A great business development executive can be the catalyst for significant growth and profitability in a company. These executives are tasked with finding new opportunities—new customer segments, new market or products, or partnerships—growth outside traditional Sales.
Bringing in the wrong individual, however, can be costly and have lasting effects on the organization. Some studies have found that direct costs attributable to a hiring mistake — such as salary, cost of benefits, and filing/refilling the position — can equal up to four times the executive’s annual salary. And, this number can increase dramatically if the error isn’t rectified within the first six months of employment.
What’s more, the indirect cost, such as lost productivity, damage to customer relations, drain on management, and the harm to employee morale, can be costly and have a long-term impact on the organization.
Knowing what skills and qualities a business development should possess is the first step in making sure you are hiring the right person. Identifying these qualities ensures that the search process yields the optimal results.
- Creative: A business development executive must first and foremost be creative. S/he must think outside the box and identify new markets, customers, products, services or companies to wok with. Because existing opportunities are often ‘green field,’ the leader must creatively figure out where opportunities may lie, identify what types of offerings could be developed, and determine how best to deliver them. To assess one’s creativity, ask potential candidates describe three things that demonstrate their creativity either inside or outside the workplace.
- Strongly entrepreneurial. Organizations need to seek an individual whose patterns of building teams, products and language suggests a mindset around making money.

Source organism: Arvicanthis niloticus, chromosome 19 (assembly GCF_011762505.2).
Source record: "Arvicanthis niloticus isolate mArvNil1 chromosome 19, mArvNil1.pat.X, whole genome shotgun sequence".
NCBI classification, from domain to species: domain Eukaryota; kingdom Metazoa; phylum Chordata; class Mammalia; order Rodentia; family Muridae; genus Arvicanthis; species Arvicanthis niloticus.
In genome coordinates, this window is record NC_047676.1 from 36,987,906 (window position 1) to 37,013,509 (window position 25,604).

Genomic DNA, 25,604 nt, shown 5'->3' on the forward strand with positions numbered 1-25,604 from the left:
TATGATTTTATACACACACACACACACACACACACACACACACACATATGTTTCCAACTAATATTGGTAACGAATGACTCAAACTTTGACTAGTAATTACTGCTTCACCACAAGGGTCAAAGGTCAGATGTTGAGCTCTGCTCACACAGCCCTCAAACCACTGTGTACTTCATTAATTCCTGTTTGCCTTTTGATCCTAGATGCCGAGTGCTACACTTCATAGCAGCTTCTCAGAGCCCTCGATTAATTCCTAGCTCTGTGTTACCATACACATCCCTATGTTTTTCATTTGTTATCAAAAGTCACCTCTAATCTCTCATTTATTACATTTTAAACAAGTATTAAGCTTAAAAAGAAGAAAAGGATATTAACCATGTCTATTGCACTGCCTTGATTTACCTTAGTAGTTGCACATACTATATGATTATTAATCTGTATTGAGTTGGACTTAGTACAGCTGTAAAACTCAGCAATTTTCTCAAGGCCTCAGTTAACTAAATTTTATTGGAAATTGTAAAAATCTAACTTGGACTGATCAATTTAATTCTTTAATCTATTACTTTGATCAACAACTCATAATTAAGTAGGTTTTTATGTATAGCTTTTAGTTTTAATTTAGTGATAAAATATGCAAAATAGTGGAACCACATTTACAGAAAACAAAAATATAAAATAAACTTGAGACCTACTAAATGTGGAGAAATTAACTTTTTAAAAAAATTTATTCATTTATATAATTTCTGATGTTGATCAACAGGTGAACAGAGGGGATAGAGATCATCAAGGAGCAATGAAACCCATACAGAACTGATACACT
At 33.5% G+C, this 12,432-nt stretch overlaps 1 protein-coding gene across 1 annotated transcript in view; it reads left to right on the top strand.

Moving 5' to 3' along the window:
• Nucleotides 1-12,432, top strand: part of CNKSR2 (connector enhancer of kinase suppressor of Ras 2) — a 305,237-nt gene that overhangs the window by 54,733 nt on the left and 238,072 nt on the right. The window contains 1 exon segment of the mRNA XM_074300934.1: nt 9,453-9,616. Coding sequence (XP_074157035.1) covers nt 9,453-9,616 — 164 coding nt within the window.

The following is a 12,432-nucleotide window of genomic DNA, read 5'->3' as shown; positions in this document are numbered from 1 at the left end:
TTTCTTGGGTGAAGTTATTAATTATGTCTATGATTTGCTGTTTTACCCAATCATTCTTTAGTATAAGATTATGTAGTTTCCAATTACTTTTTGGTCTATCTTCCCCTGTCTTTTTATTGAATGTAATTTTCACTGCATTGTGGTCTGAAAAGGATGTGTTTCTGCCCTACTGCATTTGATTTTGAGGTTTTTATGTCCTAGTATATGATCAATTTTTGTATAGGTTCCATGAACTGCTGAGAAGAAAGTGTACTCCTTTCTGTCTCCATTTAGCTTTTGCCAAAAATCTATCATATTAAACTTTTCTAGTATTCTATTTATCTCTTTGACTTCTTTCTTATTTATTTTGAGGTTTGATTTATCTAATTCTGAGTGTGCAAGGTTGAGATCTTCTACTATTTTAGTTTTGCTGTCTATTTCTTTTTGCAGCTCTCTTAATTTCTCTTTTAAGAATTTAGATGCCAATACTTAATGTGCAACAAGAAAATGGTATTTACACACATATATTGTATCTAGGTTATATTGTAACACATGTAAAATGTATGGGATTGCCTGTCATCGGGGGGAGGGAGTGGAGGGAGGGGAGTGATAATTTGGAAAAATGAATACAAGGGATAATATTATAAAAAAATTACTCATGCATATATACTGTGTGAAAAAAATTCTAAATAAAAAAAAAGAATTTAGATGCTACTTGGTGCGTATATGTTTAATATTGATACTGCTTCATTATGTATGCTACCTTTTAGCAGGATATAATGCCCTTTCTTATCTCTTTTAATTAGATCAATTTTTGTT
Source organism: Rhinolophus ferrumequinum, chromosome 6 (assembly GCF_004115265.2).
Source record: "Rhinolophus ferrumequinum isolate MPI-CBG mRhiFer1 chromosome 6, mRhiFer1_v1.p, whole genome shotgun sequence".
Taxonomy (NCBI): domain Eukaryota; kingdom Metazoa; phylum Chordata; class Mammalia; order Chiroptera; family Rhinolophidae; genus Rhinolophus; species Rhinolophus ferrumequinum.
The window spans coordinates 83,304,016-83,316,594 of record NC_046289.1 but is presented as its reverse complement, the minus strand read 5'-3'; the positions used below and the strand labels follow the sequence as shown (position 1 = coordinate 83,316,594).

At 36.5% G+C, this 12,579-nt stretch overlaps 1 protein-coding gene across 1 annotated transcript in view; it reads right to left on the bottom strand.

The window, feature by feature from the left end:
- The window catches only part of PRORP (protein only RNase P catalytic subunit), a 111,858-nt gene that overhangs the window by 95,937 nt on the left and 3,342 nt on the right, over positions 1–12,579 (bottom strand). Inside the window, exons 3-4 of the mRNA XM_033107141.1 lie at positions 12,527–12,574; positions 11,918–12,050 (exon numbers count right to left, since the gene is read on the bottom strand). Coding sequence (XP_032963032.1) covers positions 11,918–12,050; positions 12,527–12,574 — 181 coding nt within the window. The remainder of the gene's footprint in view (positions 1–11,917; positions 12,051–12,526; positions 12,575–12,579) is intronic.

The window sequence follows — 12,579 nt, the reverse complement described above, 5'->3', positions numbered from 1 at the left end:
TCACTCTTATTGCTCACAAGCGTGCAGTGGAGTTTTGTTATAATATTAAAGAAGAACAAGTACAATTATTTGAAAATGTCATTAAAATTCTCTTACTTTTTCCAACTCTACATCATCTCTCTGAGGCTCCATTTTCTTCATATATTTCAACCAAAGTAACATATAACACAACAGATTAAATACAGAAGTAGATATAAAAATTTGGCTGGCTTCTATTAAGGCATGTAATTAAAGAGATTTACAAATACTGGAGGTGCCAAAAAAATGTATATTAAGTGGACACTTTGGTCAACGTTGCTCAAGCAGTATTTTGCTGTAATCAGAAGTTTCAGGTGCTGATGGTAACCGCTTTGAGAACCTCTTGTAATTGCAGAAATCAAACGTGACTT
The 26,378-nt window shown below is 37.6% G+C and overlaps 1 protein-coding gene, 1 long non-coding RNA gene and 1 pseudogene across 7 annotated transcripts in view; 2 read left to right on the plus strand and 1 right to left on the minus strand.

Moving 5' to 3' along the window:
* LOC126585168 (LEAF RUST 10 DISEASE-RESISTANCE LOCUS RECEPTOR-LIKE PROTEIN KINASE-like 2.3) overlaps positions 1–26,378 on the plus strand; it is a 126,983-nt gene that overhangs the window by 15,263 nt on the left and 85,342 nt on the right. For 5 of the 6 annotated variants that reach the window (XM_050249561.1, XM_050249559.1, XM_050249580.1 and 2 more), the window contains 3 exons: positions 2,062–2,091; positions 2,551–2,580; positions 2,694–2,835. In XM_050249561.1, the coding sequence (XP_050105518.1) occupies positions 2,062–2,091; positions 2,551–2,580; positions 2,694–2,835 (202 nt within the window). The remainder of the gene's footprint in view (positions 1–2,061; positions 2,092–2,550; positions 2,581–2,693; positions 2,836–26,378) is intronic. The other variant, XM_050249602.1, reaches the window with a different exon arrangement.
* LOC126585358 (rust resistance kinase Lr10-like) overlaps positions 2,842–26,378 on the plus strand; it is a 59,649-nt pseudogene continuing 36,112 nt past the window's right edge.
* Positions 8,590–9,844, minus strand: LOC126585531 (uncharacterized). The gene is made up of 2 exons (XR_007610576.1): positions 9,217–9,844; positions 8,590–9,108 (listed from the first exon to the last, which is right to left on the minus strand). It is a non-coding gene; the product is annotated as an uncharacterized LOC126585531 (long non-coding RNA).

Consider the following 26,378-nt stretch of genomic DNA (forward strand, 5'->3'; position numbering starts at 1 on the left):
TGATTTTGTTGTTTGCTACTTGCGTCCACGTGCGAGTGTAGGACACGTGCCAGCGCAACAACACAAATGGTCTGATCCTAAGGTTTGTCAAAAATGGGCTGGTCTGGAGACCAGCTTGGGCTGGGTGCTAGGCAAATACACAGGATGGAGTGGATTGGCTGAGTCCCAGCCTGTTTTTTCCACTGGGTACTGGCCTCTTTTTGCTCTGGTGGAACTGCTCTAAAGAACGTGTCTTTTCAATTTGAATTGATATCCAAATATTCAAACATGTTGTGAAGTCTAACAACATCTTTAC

- Able to balance creativity with a strong respect for the quantitative aspects of research, market data, and financials. This balance is best evaluated by asking how a candidate makes decisions-and listening carefully to what inputs s/he relies on. Does your candidate speak in specific, numerical terms, for example, when they talk about market share, or does s/he shy away from numbers and percentages?
- Bold in their thinking and not afraid to take risks. This means not only testing for big ideas but, more importantly, how they were presented, accepted and executed. Check for a match with your own company culture. Is the candidate breaking too much glass for your culture? Are they all about ideas but weak on implementation?
- Skilled at building partnership. Bringing people along on new ideas often takes a leap of faith. What is the track record of partner or customer loyalty to the candidate? Does s/he garner people’s trust? Are there examples of a partner requesting your candidate on another project? What are these people saying about this individual?
- Possess a blend of sales and marketing skills. Marketing in emerging areas often requires a great deal of listening to customer or partner problems and needs, and translating those into solutions. Candidates should be asked to describe several examples where they did this, and what vehicles they use to gather requirements. Have them describe a favorite product and listen to how well they communicate the value it brings them. Throughout the interview, test for listening skills. Did you have to repeat yourself? How often did you have to reword a phrase? Did s/he track your points?
While these are just a handful of the critical qualities that a business development executive should possess, they provide great insight into the types of questions organizations should be asking. Probing this deep is the only way to avoid a hiring mistake and select the candidate that is going to take the company where it needs to go.